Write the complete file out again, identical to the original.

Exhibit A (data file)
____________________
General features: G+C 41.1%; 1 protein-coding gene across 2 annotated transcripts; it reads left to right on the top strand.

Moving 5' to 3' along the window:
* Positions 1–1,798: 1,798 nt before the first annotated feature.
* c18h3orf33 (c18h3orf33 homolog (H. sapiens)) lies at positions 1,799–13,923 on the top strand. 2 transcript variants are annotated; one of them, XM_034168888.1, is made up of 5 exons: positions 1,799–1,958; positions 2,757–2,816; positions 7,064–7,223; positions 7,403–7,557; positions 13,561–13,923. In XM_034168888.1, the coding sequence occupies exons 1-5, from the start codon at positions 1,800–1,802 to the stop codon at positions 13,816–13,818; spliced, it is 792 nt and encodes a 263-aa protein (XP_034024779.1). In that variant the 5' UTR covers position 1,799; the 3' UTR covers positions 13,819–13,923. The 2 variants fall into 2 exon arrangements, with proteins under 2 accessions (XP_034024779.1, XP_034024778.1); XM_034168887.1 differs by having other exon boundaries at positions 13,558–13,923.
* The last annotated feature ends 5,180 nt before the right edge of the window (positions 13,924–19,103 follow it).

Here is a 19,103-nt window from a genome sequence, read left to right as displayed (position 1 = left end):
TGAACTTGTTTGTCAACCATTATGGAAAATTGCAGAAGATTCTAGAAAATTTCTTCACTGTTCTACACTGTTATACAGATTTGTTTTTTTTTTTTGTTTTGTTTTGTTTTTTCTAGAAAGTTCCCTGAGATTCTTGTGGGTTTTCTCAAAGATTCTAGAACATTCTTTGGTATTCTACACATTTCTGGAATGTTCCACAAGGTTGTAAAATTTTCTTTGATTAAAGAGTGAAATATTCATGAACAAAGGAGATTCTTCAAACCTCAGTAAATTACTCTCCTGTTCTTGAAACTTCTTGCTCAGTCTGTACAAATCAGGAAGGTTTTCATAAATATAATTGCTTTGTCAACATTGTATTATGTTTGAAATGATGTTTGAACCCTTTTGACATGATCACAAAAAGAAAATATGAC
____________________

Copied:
General features: G+C 41.1%; 1 protein-coding gene across 2 annotated transcripts; it reads left to right on the top strand.

Moving 5' to 3' along the window:
* Positions 1–1,798: 1,798 nt before the first annotated feature.
* c18h3orf33 (c18h3orf33 homolog (H. sapiens)) lies at positions 1,799–13,923 on the top strand. 2 transcript variants are annotated; one of them, XM_034168888.1, is made up of 5 exons: positions 1,799–1,958; positions 2,757–2,816; positions 7,064–7,223; positions 7,403–7,557; positions 13,561–13,923. In XM_034168888.1, the coding sequence occupies exons 1-5, from the start codon at positions 1,800–1,802 to the stop codon at positions 13,816–13,818; spliced, it is 792 nt and encodes a 263-aa protein (XP_034024779.1). In that variant the 5' UTR covers position 1,799; the 3' UTR covers positions 13,819–13,923. The 2 variants fall into 2 exon arrangements, with proteins under 2 accessions (XP_034024779.1, XP_034024778.1); XM_034168887.1 differs by having other exon boundaries at positions 13,558–13,923.
* The last annotated feature ends 5,180 nt before the right edge of the window (positions 13,924–19,103 follow it).

Here is a 19,103-nt window from a genome sequence, read left to right as displayed (position 1 = left end):
TGAACTTGTTTGTCAACCATTATGGAAAATTGCAGAAGATTCTAGAAAATTTCTTCACTGTTCTACACTGTTATACAGATTTGTTTTTTTTTTTTGTTTTGTTTTGTTTTTTCTAGAAAGTTCCCTGAGATTCTTGTGGGTTTTCTCAAAGATTCTAGAACATTCTTTGGTATTCTACACATTTCTGGAATGTTCCACAAGGTTGTAAAATTTTCTTTGATTAAAGAGTGAAATATTCATGAACAAAGGAGATTCTTCAAACCTCAGTAAATTACTCTCCTGTTCTTGAAACTTCTTGCTCAGTCTGTACAAATCAGGAAGGTTTTCATAAATATAATTGCTTTGTCAACATTGTATTATGTTTGAAATGATGTTTGAACCCTTTTGACATGATCACAAAAAGAAAATATGAC